Carlsberg Deutschland is also constantly working on optimising its energy efficiency. The company achieves transparency by using a comprehensive energy controlling system, which is the basis for this energy efficiency optimisation. The system works by having more than 1,000 different points throughout the company that measure energy use and energy-related operating conditions and then visualise these online. This enables employees to react immediately to any deviations from the ideal values. A special measure for increasing energy efficiency is a cogeneration plant being used in the Holsten brewery in Hamburg, which is owned by Carlsberg. By burning natural gas in a gas turbine connected to a generator, the plant allows the kinetic energy to be used for electricity production and the waste heat to be used for production of process steam. The steam is used up completely for producing beer at the brewery, while the electricity is utilised by its many electric motors. Since the plant is almost always used under optimal operating conditions, even greater efficiency is achieved.
There’s a lot of water out there, but not enough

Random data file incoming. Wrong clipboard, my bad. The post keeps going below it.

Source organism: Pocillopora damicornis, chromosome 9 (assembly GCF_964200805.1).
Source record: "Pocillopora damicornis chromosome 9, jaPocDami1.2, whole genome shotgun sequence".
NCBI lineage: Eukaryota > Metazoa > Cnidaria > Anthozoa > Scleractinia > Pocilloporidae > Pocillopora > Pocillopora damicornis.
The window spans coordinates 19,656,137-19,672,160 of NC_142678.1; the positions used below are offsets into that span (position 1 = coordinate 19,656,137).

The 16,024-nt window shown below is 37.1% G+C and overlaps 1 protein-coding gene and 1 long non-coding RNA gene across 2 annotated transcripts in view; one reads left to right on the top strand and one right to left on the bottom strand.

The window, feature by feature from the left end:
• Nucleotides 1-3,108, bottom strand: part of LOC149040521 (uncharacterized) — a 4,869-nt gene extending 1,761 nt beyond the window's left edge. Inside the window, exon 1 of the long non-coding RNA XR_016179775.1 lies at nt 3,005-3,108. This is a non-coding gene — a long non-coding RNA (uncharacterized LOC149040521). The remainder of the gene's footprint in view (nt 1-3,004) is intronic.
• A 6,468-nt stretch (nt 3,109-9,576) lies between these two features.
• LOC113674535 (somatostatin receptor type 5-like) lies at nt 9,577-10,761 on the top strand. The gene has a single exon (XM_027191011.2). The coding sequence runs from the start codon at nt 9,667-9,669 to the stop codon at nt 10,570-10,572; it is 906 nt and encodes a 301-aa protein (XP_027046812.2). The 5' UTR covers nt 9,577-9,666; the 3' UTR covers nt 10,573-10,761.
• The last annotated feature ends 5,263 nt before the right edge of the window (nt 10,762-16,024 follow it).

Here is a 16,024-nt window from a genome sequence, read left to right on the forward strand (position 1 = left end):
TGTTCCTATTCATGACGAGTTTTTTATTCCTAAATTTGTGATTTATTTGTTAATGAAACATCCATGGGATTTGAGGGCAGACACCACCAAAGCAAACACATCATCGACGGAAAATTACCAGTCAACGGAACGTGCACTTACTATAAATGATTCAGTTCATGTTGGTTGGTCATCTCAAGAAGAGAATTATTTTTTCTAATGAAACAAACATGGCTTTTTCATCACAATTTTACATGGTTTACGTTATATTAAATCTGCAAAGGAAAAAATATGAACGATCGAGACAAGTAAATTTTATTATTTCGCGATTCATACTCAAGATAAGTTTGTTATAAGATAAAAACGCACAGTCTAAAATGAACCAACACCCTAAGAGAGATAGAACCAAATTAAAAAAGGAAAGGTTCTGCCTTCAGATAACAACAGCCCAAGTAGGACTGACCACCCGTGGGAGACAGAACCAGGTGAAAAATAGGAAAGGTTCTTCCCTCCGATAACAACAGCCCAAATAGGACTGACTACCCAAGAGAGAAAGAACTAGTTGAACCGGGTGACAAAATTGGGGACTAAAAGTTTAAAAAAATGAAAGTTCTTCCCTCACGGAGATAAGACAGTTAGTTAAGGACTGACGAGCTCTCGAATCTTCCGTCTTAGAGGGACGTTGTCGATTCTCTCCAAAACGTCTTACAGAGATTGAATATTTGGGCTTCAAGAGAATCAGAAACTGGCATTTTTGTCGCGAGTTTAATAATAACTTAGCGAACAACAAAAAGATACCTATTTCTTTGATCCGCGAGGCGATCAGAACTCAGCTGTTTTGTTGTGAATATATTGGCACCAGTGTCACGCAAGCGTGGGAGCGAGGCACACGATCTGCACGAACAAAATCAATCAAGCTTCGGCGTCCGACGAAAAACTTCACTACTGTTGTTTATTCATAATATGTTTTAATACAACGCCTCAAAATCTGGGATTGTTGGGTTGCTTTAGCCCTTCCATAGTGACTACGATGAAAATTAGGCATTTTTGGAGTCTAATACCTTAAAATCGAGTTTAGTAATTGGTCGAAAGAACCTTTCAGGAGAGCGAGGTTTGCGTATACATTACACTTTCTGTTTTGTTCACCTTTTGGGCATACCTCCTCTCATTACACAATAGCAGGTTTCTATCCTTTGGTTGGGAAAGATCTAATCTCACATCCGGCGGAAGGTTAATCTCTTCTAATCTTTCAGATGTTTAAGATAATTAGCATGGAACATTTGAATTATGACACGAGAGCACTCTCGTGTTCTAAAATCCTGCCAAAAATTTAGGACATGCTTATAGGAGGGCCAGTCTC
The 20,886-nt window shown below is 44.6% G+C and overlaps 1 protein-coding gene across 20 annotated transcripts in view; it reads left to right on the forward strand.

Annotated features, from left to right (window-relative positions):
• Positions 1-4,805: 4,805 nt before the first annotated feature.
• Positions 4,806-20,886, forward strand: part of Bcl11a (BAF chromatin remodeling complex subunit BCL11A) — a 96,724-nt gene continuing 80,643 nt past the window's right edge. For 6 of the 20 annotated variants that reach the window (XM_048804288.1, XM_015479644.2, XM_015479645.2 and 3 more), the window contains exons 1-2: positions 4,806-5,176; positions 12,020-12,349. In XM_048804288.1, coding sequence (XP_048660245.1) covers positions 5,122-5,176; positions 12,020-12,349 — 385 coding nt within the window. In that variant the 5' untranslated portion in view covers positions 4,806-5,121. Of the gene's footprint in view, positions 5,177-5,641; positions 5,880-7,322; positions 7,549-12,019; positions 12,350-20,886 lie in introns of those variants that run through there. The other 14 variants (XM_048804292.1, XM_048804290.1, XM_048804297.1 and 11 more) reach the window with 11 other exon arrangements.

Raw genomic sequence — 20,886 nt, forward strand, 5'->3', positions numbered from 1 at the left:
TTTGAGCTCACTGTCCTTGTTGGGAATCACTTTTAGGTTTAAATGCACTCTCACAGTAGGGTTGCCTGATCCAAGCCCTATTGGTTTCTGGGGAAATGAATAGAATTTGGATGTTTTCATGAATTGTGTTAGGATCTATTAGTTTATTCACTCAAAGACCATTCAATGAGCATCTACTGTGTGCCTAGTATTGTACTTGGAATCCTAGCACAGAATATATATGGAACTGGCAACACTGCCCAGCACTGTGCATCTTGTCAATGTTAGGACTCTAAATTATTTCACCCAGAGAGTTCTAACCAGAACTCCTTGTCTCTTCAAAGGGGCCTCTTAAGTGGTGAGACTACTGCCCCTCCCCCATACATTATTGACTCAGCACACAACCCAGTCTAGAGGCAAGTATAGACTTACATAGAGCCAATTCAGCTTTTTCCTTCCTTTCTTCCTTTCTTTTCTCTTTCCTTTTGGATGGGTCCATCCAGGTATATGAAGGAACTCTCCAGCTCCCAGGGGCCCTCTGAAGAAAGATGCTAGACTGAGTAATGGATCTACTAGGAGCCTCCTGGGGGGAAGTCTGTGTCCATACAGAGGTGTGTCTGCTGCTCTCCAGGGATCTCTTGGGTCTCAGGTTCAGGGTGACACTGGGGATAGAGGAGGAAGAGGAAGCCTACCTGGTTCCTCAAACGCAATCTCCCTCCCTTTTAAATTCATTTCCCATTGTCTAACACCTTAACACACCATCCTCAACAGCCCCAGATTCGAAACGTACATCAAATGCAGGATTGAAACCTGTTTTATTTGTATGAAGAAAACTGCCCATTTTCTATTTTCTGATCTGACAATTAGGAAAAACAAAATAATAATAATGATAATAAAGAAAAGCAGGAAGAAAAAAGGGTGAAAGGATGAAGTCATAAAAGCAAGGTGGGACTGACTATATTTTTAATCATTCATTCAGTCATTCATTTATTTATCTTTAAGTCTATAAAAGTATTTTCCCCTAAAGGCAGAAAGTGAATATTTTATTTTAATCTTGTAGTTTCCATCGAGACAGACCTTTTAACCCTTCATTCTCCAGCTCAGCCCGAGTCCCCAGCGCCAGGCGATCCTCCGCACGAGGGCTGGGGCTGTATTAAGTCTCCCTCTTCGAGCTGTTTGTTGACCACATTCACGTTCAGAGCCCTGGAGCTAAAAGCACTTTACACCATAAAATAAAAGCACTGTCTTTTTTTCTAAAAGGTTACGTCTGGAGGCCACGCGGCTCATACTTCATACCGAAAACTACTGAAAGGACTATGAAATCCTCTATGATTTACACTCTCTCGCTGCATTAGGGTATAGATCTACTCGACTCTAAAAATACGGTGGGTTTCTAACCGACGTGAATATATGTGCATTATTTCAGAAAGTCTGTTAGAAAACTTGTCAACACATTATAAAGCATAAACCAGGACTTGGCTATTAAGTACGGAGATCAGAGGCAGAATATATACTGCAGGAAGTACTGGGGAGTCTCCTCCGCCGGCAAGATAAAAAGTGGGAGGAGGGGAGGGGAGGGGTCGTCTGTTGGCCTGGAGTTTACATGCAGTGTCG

Improving the use of process water and waste water treatment in the food industry is another important step toward creating and maintaining a sustainable economy. And like all of us, the food industry is dependent on water since almost no foodstuffs can be produced without clean water. A majority of global water supplies however cannot be consumed or used — at least without investing a lot of energy in the process. That’s why for many years the food industry has focused on saving and reusing water through several small steps. These steps are to be further developed in conjunction with various integrated approaches in order to achieve efficient management of water, energy and material flow, and ultimately achieve production-integrated environmental protection. The Kellogg company in Bremen is playing a pioneering role with its recycling plant for domestic water, which clearly exceeds the authorities' environmental regulations. A special condensation system cleans the accumulated waste water so effectively that the overall water need is reduced by 250,000 cubic metres, i.e. by more than half. Altogether the company has invested approximately nine million euros in the production water recycling plant in Germany, thus taking on a leading global position in terms of responsible management of natural resources. Today it operates one of the world’s few cereals plants using a closed water cycle. In January 2009 Kellogg published its first report on corporate responsibility, in which the company not only made a binding commitment to reduce overall energy and water consumption by 15 to 20 per cent by 2015, but also to cut greenhouse gas emissions and minimize the amount of waste produced per ton of food.